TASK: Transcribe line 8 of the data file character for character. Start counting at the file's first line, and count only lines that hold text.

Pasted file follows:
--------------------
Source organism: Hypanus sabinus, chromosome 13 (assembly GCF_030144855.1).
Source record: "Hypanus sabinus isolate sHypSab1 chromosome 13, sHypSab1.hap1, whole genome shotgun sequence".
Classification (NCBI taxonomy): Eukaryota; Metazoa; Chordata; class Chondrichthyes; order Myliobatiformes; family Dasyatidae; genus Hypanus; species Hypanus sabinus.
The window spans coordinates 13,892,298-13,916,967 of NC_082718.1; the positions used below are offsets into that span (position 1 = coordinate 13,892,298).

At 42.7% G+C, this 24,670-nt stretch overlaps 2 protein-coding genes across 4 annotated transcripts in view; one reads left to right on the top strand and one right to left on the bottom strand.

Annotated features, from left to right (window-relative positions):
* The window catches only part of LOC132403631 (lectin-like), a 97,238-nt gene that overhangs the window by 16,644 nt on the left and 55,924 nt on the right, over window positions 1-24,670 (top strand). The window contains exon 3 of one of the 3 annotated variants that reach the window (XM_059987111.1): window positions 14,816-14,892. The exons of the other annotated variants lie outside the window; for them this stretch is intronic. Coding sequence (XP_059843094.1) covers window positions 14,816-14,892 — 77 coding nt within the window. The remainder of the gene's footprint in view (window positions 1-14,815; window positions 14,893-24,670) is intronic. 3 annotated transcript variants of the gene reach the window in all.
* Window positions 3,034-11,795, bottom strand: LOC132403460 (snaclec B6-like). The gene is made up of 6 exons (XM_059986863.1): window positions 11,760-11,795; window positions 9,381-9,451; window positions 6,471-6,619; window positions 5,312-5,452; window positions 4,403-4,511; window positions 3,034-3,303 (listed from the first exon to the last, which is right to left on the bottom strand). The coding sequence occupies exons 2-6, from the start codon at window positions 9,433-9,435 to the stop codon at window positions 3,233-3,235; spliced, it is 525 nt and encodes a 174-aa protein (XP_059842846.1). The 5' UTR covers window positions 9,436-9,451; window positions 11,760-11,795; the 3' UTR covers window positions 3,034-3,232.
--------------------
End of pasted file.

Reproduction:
* Window positions 3,034-11,795, bottom strand: LOC132403460 (snaclec B6-like). The gene is made up of 6 exons (XM_059986863.1): window positions 11,760-11,795; window positions 9,381-9,451; window positions 6,471-6,619; window positions 5,312-5,452; window positions 4,403-4,511; window positions 3,034-3,303 (listed from the first exon to the last, which is right to left on the bottom strand). The coding sequence occupies exons 2-6, from the start codon at window positions 9,433-9,435 to the stop codon at window positions 3,233-3,235; spliced, it is 525 nt and encodes a 174-aa protein (XP_059842846.1). The 5' UTR covers window positions 9,436-9,451; window positions 11,760-11,795; the 3' UTR covers window positions 3,034-3,232.